Research

Scientists Show How Exposure to Brief Trauma and Sudden Sounds Form Lasting Memories

In a cover article in Nature Neuroscience, researchers at NYU Langone Medical Center demonstrate how even brief exposure to sudden sounds or mild trauma can form memories in a specific region of the brain. “Our study gives us deeper insight into the functions of the locus coeruleus as a powerful amplifier in the brain, controlling how and where the brain stores and transforms sudden, traumatizing sounds and events into memories,” says senior study investigator and neuroscientist Robert C. Froemke, PhD. Read more…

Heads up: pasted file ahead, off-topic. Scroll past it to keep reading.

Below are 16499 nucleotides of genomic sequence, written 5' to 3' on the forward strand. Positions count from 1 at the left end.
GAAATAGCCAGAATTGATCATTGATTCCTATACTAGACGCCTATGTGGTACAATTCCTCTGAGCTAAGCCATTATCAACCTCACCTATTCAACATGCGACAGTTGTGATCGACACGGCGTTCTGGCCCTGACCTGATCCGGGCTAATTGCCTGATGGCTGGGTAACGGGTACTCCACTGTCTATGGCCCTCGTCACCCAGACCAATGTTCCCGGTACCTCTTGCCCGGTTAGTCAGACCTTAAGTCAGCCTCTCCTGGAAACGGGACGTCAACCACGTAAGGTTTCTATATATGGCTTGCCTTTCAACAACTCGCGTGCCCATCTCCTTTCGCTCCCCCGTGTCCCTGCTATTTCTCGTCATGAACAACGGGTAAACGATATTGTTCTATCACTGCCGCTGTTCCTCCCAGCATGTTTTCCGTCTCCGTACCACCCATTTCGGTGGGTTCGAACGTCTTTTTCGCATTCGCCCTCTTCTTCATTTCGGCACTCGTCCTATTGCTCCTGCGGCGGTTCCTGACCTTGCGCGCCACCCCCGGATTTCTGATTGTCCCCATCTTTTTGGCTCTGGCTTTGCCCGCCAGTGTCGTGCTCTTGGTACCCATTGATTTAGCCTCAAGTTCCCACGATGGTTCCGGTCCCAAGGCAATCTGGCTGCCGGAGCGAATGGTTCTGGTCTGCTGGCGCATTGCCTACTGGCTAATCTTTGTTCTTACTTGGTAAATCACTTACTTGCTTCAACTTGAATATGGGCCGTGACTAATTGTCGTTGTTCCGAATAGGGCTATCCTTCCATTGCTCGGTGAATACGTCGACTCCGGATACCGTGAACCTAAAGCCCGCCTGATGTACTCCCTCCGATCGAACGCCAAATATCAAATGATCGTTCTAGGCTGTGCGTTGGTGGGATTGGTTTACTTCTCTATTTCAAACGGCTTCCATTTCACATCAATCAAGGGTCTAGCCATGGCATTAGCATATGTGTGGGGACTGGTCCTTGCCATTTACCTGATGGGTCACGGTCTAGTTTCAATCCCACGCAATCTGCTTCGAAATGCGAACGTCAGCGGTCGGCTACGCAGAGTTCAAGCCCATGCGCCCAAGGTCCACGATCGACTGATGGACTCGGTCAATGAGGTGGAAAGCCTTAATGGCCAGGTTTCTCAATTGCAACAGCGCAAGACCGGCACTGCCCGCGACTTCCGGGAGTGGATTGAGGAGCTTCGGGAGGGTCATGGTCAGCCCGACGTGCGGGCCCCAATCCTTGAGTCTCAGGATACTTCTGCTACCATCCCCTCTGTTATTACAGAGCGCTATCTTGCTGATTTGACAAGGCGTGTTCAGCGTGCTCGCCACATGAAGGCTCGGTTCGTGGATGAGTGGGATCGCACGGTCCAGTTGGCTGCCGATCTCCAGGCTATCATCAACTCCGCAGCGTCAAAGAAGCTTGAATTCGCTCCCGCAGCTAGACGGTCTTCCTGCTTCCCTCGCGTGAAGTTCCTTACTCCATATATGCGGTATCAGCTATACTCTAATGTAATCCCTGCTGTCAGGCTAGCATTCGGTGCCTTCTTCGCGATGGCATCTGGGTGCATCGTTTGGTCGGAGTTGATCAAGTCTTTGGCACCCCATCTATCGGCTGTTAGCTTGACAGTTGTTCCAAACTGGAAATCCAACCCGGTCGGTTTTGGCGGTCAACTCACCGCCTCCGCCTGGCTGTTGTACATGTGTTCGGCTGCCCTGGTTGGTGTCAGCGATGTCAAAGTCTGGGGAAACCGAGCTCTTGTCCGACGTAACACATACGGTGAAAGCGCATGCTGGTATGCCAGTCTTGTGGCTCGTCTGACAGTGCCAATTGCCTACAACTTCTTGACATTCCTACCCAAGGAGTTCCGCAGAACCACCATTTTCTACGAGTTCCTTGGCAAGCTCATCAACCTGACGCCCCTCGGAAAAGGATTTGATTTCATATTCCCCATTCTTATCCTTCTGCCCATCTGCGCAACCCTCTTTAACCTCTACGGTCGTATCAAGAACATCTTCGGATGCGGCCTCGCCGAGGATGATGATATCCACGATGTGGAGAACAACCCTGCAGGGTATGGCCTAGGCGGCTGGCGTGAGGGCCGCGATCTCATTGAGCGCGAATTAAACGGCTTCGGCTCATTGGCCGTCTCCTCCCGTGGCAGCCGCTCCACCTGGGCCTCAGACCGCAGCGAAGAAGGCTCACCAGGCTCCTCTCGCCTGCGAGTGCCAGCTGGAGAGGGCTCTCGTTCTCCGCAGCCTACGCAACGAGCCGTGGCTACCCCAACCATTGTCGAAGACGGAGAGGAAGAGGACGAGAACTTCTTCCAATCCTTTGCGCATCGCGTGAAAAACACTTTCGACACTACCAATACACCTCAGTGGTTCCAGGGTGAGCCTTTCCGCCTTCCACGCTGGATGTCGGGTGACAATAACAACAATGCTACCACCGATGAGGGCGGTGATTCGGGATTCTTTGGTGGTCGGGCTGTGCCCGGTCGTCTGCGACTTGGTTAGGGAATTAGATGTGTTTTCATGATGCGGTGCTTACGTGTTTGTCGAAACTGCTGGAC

New Method of Closing the Incision during Scoliosis Surgery Nearly Eliminates Infections

Patients with scoliosis who undergo surgery may be less likely to develop an infection or other complications when a novel wound closure technique pioneered at NYULMC is utilized, according to new research published in the Journal of Pediatric Orthopaedics. “This game-changing method for closing incisions after surgery can benefit all patients with scoliosis, especially those most at risk for complications depending on the cause of their spine problems,” says corresponding study author David S. Feldman, MD. Read more…